From education to employment

Report finds inadequate careers advice is exacerbating skills gap

The Sub-Committee on Education, Skills and the Economy (ESE) has concluded that inadequate careers guidance in many English schools is exacerbating skills shortages and having a negative impact on the country’s productivity. The Sub-Committee found that too many young people are leaving education without having had the chance to fully consider their future options or how their skills and experiences fit with opportunities in the jobs market. It also judged that a host of policy changes, initiatives and new bodies introduced in recent years have failed to make serious improvements and in some cases have even been counter-productive.

The report is the first to be published by the Sub-Committee, which was formed last year (December 2015) by the Business, Innovation and Skills and Education Committees. The Sub-Committee urges the Government to incentivise schools to improve, which includes Ofsted downgrading those where careers provision is sub-standard. The Sub-committee also recommends that the Government must also untangle the unruly and complex web of organisations, service providers and websites overseeing and offering careers advice and put a single Minister in charge of provision.

The Sub-Committee welcomes the Government’s intention to soon publish its careers strategy and argues that it is a timely opportunity to finally get careers provision right.

The report, which covers schools in England, identifies a number of areas the strategy should focus on:

  • Providing incentives for schools to improve their careers provision and mechanisms for holding to account those that fail to do so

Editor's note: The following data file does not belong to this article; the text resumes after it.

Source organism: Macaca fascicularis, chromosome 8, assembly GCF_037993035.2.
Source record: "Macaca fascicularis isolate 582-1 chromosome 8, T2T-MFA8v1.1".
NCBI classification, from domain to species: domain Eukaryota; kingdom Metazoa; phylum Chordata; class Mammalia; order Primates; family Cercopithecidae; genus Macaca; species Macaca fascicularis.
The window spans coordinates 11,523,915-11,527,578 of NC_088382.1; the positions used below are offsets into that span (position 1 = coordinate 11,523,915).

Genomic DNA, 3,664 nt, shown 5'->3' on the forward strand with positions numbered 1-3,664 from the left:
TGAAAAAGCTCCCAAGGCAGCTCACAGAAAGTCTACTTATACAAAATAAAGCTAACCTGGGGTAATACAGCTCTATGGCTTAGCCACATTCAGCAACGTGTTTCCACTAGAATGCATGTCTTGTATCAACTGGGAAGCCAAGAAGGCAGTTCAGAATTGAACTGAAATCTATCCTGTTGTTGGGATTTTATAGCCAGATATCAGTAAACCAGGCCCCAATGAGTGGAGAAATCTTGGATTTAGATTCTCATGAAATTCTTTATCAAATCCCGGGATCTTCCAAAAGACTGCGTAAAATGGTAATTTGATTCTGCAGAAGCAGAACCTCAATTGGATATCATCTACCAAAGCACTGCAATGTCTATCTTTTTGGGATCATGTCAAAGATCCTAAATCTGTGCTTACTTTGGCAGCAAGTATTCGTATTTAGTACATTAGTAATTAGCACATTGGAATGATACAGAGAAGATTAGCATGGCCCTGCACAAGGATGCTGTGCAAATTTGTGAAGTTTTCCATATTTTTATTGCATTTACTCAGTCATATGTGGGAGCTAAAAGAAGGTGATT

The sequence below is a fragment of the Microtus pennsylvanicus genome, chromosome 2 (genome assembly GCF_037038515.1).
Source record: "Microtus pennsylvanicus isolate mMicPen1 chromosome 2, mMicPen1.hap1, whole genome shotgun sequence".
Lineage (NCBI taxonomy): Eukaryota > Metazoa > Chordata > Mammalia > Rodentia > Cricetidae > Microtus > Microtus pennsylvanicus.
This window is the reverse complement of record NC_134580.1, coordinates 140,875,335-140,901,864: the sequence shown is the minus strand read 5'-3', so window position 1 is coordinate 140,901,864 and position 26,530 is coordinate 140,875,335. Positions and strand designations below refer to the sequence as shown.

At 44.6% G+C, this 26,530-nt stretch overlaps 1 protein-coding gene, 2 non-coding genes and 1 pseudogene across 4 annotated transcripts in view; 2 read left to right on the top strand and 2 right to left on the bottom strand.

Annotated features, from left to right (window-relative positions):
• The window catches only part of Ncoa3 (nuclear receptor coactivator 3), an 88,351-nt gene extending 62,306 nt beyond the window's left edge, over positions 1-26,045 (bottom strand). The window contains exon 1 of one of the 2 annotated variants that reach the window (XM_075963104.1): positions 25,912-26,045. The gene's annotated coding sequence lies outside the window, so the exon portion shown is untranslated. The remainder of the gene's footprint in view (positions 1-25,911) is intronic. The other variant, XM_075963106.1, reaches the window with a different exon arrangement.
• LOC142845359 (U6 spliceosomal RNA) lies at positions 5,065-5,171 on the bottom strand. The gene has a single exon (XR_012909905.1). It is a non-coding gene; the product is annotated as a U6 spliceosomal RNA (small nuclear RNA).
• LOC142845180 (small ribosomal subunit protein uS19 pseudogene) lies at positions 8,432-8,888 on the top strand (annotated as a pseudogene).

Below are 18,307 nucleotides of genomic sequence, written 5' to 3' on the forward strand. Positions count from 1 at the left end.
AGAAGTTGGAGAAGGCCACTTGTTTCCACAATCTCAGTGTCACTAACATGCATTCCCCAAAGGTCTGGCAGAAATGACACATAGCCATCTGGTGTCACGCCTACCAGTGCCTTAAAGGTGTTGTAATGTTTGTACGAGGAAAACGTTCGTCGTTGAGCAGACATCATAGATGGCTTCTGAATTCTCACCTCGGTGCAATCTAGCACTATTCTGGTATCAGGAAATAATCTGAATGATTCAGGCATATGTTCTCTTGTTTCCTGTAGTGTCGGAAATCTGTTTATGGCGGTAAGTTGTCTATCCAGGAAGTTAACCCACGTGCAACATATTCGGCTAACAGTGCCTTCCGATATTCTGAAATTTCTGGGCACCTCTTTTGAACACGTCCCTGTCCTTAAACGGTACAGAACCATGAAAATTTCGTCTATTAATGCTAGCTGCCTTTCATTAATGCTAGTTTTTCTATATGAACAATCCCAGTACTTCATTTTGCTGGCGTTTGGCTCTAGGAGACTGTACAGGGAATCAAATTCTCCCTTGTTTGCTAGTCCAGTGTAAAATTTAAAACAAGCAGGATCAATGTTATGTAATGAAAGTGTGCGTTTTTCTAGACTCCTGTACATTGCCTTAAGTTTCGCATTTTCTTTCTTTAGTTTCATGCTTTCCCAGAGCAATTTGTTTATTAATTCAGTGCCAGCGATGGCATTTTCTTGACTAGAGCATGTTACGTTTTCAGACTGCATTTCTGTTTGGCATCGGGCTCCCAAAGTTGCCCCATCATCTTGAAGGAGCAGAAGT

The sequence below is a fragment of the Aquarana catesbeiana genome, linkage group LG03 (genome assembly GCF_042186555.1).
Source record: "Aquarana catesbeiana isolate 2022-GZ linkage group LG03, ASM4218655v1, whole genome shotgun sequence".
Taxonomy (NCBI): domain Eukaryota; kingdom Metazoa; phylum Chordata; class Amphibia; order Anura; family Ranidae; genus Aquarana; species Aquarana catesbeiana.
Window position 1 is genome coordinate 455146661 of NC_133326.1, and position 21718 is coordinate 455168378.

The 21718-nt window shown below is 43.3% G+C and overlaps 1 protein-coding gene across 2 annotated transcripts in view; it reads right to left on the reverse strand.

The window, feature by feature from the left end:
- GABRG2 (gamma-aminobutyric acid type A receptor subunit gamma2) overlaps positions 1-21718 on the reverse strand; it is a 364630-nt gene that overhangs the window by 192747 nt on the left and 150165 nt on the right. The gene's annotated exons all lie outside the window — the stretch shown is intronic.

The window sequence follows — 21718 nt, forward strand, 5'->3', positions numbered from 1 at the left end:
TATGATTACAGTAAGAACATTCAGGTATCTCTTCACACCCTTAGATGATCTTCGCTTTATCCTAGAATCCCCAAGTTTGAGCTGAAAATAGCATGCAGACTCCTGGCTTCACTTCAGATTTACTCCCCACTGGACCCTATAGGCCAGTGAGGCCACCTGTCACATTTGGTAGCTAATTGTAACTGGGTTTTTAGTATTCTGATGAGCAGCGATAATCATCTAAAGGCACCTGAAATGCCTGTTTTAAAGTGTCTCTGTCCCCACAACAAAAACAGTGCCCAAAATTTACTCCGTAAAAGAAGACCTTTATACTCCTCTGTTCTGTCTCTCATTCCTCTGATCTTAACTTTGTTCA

• Taking steps to untangle the complex web of national organisations and to create efficiencies by bringing funding streams into line
  • Bringing greater coherence to the unruly market of organisations and websites offering careers information, advice and guidance services
  • Ensuring advice and guidance is grounded in accurate information about the labour market
  • Giving young people the opportunity to understand better the world of work, through encounters with employers and meaningful work experience opportunities

Neil Carmichael MP, Chair of the Education Committee and Co-Chair comments on the findings: “At a time when it is vital we equip young people with the right skills for their working lives, it’s concerning that so many are being failed by the guidance they receive.

Careers advice should be a core part of a young person’s schooling but at the moment it is little more than a poorly thought out add-on. Schools should be incentivised to treat careers education, advice, information and guidance as a priority.

The Committee recommends Ofsted plays a bigger role in ensuring careers guidance is up to scratch by downgrading those who do not deliver high quality provision. A school should not be graded as ‘good’ if its careers provision is inadequate.”

Iain Wright, Chair of the Business, Innovation, and Skills Committee and Co-Chair of the ESE Sub-Committee, said: “The world of business and work is changing rapidly. There is huge choice in the career paths young people could embark upon and rapid change also means that there will be opportunities for jobs and professions in new and emerging industries.

In this context, young people and their parents need the best possible and clear guidance to inform their choices and decisions. Yet Initiative after initiative has rained down from Government in recent years with regards to careers guidance, creating a confusing and costly mess when what we really need is a clear picture.